It’s nice to say you are a green company, but doing it effectively is another story.
With digital printing we don’t have thousands of books sitting in warehouses waiting to be sold – spent resources that may or may not be purchased and read.
We print books only when an order is received.
The majority of our book sales (85%) are electronic as manufacturers of ereaders have opened their walled gardens allowing their books to be read on any device, any platform, anywhere, anytime.
Think printed books will go away? No way. Did movie theaters close when home theater systems became mainstream?
The Association of American Publishers reported that the annual growth rate for eBook sales fell during 2012, to about 34% – a sharp decline from the triple-digit growth of the preceding four years.
But that doesn’t mean ebooks are going away. A recent Pew Research Center survey showed that adults who have read an e-book increased from 16% to 23% in the past year. It also revealed that 89% of regular book readers said that they had read at least one printed book in the last year.
Ebooks are merely another channel, another technology to promote, sell and enjoy books. It compliments printed books. Printed books won’t go away – there will just be fewer printed.
Fewer printed books is not good for the big six publishers, but it won’t bankrupt them – just lower their sales volume and profit margins.
That’s why they won’t fully embrace ebooks and why they charge artificially high prices for their ebooks close to the full price of their printed books.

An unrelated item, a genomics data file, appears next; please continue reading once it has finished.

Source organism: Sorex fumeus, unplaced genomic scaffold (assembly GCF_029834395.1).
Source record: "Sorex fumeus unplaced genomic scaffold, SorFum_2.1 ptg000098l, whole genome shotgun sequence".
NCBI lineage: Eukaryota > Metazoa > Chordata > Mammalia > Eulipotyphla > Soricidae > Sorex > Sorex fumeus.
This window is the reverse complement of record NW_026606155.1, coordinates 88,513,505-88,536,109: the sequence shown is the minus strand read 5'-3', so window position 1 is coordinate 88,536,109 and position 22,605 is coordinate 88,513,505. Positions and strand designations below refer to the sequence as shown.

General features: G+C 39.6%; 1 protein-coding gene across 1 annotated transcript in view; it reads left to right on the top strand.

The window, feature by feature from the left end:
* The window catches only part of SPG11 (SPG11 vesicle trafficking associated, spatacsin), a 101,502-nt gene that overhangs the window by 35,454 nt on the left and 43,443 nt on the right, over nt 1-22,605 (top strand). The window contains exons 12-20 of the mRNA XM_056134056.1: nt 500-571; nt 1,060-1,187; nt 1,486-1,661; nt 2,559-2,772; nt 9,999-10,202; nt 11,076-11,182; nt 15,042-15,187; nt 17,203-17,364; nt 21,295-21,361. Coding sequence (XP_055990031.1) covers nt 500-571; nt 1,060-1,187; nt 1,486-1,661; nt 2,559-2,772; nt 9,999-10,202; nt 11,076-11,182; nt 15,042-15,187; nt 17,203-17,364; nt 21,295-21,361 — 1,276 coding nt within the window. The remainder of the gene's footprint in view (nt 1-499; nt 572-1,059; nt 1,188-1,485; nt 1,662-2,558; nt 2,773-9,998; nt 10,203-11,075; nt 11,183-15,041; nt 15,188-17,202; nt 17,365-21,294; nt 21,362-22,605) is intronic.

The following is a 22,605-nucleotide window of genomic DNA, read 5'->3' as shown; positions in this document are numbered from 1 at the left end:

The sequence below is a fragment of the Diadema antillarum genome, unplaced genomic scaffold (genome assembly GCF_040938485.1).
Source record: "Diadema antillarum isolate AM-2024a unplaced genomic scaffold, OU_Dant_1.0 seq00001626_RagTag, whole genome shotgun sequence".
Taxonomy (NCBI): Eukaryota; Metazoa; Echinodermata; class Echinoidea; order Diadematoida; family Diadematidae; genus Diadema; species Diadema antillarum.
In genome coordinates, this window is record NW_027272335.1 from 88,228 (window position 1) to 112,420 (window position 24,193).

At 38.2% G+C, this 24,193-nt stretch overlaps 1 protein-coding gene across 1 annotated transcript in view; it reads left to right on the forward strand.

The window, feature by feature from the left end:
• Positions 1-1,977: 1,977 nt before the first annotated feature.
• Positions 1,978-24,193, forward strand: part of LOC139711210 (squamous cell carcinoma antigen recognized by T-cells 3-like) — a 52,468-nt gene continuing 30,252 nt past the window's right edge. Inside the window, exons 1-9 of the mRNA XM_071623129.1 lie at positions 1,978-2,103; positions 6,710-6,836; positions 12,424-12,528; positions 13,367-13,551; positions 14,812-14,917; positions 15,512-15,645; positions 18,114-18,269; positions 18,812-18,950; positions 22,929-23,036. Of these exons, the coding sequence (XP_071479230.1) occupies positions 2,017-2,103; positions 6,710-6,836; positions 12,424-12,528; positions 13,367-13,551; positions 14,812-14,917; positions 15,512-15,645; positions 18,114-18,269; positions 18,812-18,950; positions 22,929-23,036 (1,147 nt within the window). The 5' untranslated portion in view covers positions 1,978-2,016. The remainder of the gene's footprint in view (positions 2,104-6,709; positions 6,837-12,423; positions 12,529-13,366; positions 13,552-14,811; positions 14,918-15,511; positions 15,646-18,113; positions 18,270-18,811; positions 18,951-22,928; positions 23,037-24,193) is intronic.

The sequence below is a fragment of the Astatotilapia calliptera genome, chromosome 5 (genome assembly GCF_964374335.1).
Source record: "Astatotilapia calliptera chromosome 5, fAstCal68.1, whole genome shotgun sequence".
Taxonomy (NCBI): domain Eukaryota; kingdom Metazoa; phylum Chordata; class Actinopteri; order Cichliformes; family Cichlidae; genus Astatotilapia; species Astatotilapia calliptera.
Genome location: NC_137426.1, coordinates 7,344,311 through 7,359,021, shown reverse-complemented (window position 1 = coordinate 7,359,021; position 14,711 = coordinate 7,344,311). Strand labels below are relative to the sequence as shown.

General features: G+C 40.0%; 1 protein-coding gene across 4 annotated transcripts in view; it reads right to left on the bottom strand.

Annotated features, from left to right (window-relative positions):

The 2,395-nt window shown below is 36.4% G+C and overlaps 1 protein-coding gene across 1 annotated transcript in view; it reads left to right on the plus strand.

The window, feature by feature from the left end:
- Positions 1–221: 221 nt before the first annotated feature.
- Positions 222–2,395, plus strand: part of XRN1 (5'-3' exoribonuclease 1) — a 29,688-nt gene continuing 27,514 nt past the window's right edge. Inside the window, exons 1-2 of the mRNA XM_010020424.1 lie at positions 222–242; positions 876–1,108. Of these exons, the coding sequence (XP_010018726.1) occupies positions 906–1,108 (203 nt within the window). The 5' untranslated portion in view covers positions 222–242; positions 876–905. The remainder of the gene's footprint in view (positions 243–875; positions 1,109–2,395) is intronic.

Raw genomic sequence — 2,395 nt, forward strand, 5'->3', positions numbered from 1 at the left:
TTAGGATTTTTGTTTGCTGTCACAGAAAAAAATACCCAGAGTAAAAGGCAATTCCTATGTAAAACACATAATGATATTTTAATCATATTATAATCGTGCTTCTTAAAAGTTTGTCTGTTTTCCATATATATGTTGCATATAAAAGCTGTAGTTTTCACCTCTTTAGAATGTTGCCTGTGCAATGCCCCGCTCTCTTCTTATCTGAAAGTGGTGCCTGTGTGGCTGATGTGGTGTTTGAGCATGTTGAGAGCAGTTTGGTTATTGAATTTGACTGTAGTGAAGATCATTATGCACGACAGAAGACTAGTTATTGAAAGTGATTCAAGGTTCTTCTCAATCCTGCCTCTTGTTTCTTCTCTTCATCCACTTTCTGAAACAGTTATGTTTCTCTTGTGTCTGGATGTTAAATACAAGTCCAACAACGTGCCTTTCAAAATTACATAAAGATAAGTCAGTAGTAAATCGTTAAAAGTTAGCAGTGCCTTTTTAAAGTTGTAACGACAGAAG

They want to revive the same high profit margins they enjoyed with print books for so many decades.
But they will never convince their customers or the general public that ebooks cost as much as print books to edit, process and distribute.
Ebooks are a disruptive technology and like all disruptive technologies is condemned, rejected and deemed catastrophic for society by those who stand to lose.
The market will determine the accepted price of ebooks, not the publishers and there is nothing they can do to stop it. The tsunami has already hit land.
RALEIGH, NC – Martin Brossman and Anora McGaha, co-authors of Social Media for Business, an Outer Banks Publishing Group book, held a “book launch” on Thursday, August 4 at The Center for Excellence on Six Forks Road South in Raleigh, North Carolina.
Celebrating Mr. Brossman’s third social media book, and Ms. McGaha’s first book, the authors offered door prizes at the event including a social media consultation by Martin Brossman & Associates and a Kindle ebook reader. Catering for the event was by Catering by Design.
Mr. Brossman’s first book on social media, Brossman’s Social Media and Online Resource Directory for Business, had a North Carolina focus. Mr. Brossman said he received overwhelming feedback from his readers to produce a national, more comprehensive version that would cover the entire spectrum of social media and its use in business.
For Social Media for Business, Mr. Brossman partnered with Ms. McGaha, a social media manager and Internet researcher, to write and edit the book. They included chapters from twenty contributors to deepen the coverage and expertise, covering audio and video, mobile, Facebook and LinkedIn ads, articles, press releases in addition to dozens of other topics.
Social Media for Business includes a section on perspectives about social media and Internet marketing with a rich collection of articles; a large central section on the building blocks of social media and the Internet; and a substantial section on online marketing through social media. Visit the Social Media for Business web site for more information.